The group of students received an emotional and joyous response, helping the students know Chester more fully. They learned that he had been adopted by the Angell family as a child and had learned to be a pilot after enlisting with the Army Air Corp in November 1941. Before being sent to war, he had been a flight instructor on Beechcraft AT-11 planes and Martin B-26 bombers in the southern United States. He married his sweetheart Elaine Brown in June 1942 and they had their beloved daughter Janice in July 1943. In early 1944, he was assigned to the 37th Bomb Squad, 17th Bombardment Group, which had been credited through strategic bombings to have saved much of the art and architecture in Florence. Chester was stationed in Sardinia. Just days before dying in battle, he wrote an optimistic letter to his father, “It’s a mite rough in spots but I’ll get along all right...I’ve got a darn good crew.”

Chester died on March 16, 1944. Chester’s niece told the students that he is remembered in their family as “a young, handsome, and intelligent hero in so many ways.” Chester’s niece Barbara wrote me an emotional email saying, “May I just say that the program you created is not only a testament to humanity, history, and our fallen soldiers, it has personally given me a whole heart. Chester was a special brother to my father [Donald], which prompted my visit to Nettuno in 2009 to pay homage to both Chester and Donald, as brothers whose relationship was ended too soon.” The “Be the Difference-Never Again” project not only connects the living to the heroic dead, but connects the living with the living, creating hope for a more peaceful future.

(Alana Sacriponte) This April 2023 will be the first time that one of our students has a family member buried at the Sicily-Rome American Cemetery and whom we will honor during our ceremony. Physician Assistant student from the Rangos School of Health Sciences, Megan Stevens and her group will be paying homage to her great-uncle Alfred W. Graham, who was a pilot in the 30th Infantry Regiment, 3rd Infantry Division in the U.S. Army. He was killed on January 31st, 1944 and was awarded a Purple Heart for his bravery.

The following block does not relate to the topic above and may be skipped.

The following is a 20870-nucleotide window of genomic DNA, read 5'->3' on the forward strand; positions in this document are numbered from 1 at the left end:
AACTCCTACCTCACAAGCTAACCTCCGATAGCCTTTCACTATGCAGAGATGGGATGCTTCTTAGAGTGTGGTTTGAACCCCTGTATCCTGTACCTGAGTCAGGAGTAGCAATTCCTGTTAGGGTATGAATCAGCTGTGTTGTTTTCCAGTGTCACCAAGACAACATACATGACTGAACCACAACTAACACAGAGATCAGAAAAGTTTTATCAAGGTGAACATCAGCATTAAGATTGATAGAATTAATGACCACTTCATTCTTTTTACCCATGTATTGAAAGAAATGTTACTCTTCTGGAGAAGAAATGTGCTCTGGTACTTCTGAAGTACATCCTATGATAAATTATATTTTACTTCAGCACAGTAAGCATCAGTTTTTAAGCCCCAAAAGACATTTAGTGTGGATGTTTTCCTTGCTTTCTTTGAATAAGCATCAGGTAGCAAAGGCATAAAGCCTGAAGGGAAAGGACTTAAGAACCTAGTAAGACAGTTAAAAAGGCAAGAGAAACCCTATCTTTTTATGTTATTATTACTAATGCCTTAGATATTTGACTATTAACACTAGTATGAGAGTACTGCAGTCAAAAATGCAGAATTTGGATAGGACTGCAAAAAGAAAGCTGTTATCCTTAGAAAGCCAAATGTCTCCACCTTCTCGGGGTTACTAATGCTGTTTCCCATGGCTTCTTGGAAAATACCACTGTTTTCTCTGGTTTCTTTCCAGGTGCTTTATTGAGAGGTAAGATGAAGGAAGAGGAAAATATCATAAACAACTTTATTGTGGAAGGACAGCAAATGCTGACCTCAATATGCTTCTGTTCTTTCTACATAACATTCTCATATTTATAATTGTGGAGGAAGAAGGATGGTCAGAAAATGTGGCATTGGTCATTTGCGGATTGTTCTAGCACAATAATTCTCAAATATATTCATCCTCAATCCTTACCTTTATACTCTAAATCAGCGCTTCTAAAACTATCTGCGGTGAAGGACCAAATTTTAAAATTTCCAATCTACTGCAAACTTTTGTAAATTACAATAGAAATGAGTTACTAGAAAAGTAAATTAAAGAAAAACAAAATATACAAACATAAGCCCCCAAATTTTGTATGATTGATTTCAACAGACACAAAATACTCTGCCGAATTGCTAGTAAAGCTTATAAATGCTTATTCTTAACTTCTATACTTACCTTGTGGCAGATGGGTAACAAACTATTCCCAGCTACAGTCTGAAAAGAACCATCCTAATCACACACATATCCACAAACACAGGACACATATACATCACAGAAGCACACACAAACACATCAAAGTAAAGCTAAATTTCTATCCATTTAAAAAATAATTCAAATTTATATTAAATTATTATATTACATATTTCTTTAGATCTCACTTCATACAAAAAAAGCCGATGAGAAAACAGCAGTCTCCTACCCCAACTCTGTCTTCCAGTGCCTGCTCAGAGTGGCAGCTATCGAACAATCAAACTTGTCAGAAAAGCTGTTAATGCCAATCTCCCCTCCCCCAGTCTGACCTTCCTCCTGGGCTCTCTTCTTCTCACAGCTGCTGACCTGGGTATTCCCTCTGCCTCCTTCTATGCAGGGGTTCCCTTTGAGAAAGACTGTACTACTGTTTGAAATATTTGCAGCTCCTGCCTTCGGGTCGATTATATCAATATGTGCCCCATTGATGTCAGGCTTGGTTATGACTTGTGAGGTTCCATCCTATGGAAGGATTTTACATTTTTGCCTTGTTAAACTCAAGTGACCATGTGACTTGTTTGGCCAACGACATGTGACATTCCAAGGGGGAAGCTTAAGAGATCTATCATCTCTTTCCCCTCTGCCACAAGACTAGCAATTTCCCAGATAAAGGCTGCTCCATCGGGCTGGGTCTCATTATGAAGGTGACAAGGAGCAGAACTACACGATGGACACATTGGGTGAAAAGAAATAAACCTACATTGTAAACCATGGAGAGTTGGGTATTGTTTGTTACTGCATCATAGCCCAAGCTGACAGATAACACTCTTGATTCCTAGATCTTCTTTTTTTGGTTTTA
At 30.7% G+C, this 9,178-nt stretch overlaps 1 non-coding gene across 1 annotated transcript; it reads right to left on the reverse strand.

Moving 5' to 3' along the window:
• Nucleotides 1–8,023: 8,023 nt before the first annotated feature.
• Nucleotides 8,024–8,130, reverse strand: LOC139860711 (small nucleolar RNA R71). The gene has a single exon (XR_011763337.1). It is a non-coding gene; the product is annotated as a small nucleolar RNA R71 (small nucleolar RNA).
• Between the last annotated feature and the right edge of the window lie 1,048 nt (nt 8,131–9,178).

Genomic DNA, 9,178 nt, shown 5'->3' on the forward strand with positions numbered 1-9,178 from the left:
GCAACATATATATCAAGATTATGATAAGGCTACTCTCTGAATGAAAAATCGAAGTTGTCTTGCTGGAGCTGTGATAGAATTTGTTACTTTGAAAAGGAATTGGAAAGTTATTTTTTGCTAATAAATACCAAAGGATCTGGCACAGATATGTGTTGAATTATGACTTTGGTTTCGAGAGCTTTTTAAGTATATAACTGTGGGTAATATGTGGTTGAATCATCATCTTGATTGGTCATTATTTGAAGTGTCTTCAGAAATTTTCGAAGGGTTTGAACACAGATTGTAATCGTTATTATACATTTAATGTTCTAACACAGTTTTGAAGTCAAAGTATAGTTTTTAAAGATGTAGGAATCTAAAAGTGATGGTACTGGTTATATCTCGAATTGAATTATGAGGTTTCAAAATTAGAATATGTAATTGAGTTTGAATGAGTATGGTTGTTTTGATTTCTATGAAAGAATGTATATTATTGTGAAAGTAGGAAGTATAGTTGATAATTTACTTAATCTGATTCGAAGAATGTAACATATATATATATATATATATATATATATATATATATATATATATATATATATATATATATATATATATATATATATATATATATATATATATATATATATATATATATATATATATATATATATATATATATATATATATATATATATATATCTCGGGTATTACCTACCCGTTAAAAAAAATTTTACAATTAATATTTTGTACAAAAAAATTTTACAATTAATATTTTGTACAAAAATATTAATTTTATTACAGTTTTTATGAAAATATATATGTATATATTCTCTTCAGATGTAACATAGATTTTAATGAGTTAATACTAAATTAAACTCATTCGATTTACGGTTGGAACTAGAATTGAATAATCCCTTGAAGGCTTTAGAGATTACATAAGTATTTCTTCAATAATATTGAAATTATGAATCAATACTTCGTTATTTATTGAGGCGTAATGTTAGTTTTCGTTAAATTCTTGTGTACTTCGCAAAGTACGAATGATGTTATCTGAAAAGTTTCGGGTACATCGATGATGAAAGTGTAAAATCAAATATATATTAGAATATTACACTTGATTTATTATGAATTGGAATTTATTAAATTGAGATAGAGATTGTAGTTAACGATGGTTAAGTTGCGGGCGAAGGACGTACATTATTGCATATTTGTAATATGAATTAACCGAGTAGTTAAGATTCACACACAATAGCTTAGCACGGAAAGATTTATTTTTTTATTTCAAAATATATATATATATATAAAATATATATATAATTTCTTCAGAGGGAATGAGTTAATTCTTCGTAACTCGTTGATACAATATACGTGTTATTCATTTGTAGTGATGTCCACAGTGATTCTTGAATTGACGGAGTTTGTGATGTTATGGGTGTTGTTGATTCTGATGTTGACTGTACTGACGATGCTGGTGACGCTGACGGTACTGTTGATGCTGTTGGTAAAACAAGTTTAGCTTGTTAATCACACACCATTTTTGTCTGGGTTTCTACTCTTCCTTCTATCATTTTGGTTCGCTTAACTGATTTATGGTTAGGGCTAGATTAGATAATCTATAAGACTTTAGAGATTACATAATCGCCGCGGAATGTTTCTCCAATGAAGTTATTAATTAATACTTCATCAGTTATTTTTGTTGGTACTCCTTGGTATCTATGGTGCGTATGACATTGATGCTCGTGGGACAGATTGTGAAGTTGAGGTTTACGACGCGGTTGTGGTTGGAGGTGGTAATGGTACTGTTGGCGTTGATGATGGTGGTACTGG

You educate kids who are developing their personalities and have their whole lives ahead of them, and you rightly confront them with a history that concerns events that happened almost 80 years ago now. I think that what you do is very useful, because this experience teaches them more than many hours of theory… am I wrong?

(Michael Wright) Theory is obviously an important part of the Intercultural Awareness course that Alana and I teach, but we are blessed to have Rome and Italy be a living laboratory where our students can see theory put into practice. The “Be the Difference-Never Again” project helps us do this. Both Duquesne and the Einstein-Bachelet students have the opportunity to dive deeper into cultural and historical exploration. They understand each other better by developing linguistic and cultural understanding to create lasting friendships.

They also learn the consequences of war, what freedom means, the plight of the solider, and how to bring this 80-year history forward to our contemporary, broken world. They learn that even though Italian statehood may be younger than that of the United States, it is a peninsula full of ancient, rich, and complex history. These complexities not only change their lives in the “now” as study abroad students, but changed many of their lives long ago when their great-grandparents or grandparents decided to emigrate to the United States. Through our semester-long program, Duquesne students are able to shed their initial romantic notion of Italy through authentic experiences. They take away a mature understanding and love for Italy in its successes, its challenges, and its always hopeful future.

Most likely among our readers are descendants of a family of some of the 11,000 American heroes buried or celebrated at the Sicily Rome American Cemetery and Memorial, among whom are many names ending in a vowel. What would you feel like telling them?

(Michael Wright) We want those who have family who are buried at the Sicily-Rome American Cemetery to know that we continue to work through the list of 11,000 names. Young Italian and U.S. American students are taking the time to learn the stories of those who sacrificed to help free Italy. Your loved ones are not just a name on a tomb or a serial number on the west coast of Italy, but we know that they were living young people, who had families, were loved and missed terribly when they did not come home. We honor them with the “Be the Difference-Never Again” project, allowing their stories and sacrifice to bring perspective and change to our students. We hope the bringing-to-life of their stories will create an urgency for peace in these young people at a time when there is war again on the continent of Europe.

You may be interested